Mr Stuart is so orthodox a theolo- regular clergy in England Mr Stuart gian, that it is much to be lamented can from experience know little or that he does not dwell longer on the nothing, as he has not yet resided doctrines he occasionally avows, nor Three Years among them; and as elucidate_them by richer illustra- for “the regular clergy of Scotland,” tions. “ There certainly,” he says, we do not think they will be made “is not any express warrant in the unhappy by the unfavourable opi. Scriptures for sponsors at baptism, or nion of a person who thinks on the for parents being called on to come whole rather favourably of Tom under promise how they are to bring Paine. “ The Author of Common up their children, far less for the refu- Sense, a pamphlet of no ordinary abisal which clergymen in Scotland often lity, and which contributed essenthink themselves entitled to give to tially to make the people of the Uni. ted States of one mind at the period L.1,250,000; and this sum, he says, of the declaration of independence- might " probably be raised without was well entitled to this mark of any additional tax, by adoption of gratitude from Congress.” Mr Stuart equitable adjustments to tithes and visits his grave.
“ The first time we lands said to belong to the Church. passed the burying.ground, on the There are estates attached to five Irish 27th October, we went within the bishoprics, worth L.530,000 a.year, enclosure to look at it. When we as it is stated in the Edinburgh Recame out of it again, we were accost. view for June, 1822. Difficulties, no ed by Mr Bonnet, a neighbouring doubt, are to be overcome; but in proprietor, who had been out with his the present state of the world, the gun. He presumed, from his having universal education of the people of seen us make so close an inspection this country would tend more to the of the burying-ground, that we were stability of the Government, and to admirers of Mr Paine's religious sentie dissipate those feelings of apprehenments, for he immediately spoke of sion which are entertained respectthem, and told us that he rather incli- ing the influence of demagogues on ned to approve of them himself. He af- the lower classes, than any other terwards asked us to dine with him, measure which could be devised.” which, however, it was not in my It is easy to see how in America power to do.” Of Paine's religious all men must be gentlemen, and sentiments we know Mr Stuart is all women ladies.
“ The great not an admirer. But hatred, and mass of the people in the United disgust, and loathing, created in a States are so much better educated, Christian's mind by the thought of so much better informed, and posthat hideous hound's blasphemies, sess so much better manners, so need not surely hinder a hungry much more self-possession and ease, Christian-when it is in his power that it is absolutely Judicrous to to take a dinner with and from a compare the people of Great Britain "neighbouring proprietor,” who, in with them in these respects." -- "If giving the invitation, says he “is the most generally accepted definirather inclined” to think the Saviour tion of the term (gentleman) be adof mankind an impostor. Compara- mitted, that it includes all persons tively careless of their duties as of good education and good man" the regular clergy” in Scotland ners, I venture to say, without fear may be, you may visit all the of contradiction from any one who burial-places on hill or dale, with- has had opportunities of seeing the out meeting such a communica- mass of the population of the United tive" neighbouring proprietor.” But States, - the North and the South, Mr Stuart meets in a Book-store in the East and the West,—that that Troy with a Mr Parker, agent of great country contains an infinitely Messrs Somebodies, the chief book greater number of gentlemen than sellers of New York, whose religious any other country which exists, or sentiments are much more in accord- ever existed on the face of the earth. I ance with his own; for “after making am glad to be supported in this opienquiries of me respecting Mr nion by at least one late British traBrougham, on discovering that I was veller in America, Mr Ferrall, who British, he pronounced his Discourse says, “that all in America are genfor the Society for Diffusing Useful tlemen. This being the case, it is Knowledge, to be the best paper he not to be wondered at, any more erer read, excepting always the Bible.” than doubted, that 'rank, respect, No wonder that amid such enlight- and consideration, are given to talent enment overflowing North America, alone, and to high office, which can Mr Stuart is shocked to think at only be obtained by the display of what enormous cost“ the regu- talent and industry.' This is the lar clergy” of the Church of Eng; more admirable in the Americans, on land are maintained in sloth and account of what Mr Stuart says of ignorance. All that is wanted, he them in another page." It would be says, to defray the expense of the easy to multiply instances to shew establishment of a general system of how much the desire of making money education for the whole popula- constantly engrosses the thoughts of tion of the United Kingdom, is both young and old in this country."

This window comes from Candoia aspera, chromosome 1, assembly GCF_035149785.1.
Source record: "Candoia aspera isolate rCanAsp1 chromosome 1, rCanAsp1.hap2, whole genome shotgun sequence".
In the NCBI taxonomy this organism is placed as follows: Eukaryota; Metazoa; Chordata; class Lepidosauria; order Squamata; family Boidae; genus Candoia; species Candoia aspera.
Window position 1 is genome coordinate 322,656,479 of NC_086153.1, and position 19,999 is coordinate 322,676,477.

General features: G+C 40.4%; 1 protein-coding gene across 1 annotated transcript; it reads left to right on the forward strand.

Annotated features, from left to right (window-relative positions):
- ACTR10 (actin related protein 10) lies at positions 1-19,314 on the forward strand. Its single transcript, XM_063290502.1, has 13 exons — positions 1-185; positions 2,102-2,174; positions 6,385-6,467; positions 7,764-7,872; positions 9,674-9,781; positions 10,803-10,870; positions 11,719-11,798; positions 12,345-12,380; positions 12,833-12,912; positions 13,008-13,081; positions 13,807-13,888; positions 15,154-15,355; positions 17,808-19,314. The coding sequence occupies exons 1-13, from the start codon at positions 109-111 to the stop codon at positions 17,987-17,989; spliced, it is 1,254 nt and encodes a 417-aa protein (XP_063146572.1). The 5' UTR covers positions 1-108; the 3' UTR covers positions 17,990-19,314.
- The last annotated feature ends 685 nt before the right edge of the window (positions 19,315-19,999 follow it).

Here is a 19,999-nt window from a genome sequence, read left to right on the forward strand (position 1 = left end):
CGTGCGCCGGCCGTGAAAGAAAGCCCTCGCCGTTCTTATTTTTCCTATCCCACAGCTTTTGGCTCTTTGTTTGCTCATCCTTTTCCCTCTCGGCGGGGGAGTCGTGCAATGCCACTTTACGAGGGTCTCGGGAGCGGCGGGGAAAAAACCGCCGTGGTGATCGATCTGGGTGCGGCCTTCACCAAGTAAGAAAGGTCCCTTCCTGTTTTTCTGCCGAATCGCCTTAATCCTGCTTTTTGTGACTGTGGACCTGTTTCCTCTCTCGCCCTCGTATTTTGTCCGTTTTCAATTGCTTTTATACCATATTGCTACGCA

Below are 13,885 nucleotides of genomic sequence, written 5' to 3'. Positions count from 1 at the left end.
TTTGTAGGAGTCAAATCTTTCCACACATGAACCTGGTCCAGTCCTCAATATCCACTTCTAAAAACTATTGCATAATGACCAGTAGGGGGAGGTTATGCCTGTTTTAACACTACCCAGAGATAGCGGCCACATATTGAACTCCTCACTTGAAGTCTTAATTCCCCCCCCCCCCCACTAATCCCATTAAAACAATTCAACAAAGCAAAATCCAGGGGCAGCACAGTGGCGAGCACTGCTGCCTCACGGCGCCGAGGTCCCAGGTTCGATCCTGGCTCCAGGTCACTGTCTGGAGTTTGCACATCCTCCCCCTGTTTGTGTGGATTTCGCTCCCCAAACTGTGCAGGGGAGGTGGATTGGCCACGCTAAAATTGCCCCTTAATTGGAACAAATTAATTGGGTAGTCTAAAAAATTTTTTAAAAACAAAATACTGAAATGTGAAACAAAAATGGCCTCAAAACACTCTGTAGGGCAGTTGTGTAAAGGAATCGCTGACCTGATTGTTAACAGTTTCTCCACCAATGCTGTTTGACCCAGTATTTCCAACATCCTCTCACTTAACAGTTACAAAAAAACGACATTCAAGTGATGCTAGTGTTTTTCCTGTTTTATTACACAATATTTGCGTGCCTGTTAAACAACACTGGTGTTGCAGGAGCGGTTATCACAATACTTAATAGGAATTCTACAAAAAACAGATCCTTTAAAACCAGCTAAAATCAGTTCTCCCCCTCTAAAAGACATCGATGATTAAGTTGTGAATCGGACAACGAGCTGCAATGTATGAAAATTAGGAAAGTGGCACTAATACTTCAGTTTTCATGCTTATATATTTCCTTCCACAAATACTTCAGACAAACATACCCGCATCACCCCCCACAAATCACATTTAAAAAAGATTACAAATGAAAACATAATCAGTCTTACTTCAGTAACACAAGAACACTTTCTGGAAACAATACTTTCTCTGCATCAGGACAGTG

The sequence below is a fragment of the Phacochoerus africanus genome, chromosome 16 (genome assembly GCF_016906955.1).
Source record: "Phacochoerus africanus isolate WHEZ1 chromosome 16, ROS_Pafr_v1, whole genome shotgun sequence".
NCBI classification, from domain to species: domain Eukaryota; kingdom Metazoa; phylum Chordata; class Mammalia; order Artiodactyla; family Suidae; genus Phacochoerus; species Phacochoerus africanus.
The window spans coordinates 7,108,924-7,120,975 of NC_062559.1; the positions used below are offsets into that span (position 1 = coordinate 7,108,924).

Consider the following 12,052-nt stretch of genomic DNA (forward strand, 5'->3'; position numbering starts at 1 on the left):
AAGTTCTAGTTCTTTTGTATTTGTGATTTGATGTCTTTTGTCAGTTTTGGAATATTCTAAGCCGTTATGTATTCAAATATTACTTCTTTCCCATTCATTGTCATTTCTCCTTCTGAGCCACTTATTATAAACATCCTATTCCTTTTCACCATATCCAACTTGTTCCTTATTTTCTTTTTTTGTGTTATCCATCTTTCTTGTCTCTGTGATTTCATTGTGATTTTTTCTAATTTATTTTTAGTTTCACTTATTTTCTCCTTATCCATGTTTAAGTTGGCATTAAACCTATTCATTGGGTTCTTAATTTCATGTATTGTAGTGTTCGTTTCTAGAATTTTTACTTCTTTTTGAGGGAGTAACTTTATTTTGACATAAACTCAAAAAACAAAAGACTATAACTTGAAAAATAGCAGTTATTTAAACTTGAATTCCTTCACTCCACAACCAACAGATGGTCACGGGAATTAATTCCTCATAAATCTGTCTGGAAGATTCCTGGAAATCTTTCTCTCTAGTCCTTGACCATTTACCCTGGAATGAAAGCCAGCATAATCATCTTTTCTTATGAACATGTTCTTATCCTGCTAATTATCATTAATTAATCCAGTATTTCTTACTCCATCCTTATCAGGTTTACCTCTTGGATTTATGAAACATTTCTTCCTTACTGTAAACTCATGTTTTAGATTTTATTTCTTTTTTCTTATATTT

VOL. XXXY, NO. CCXIX.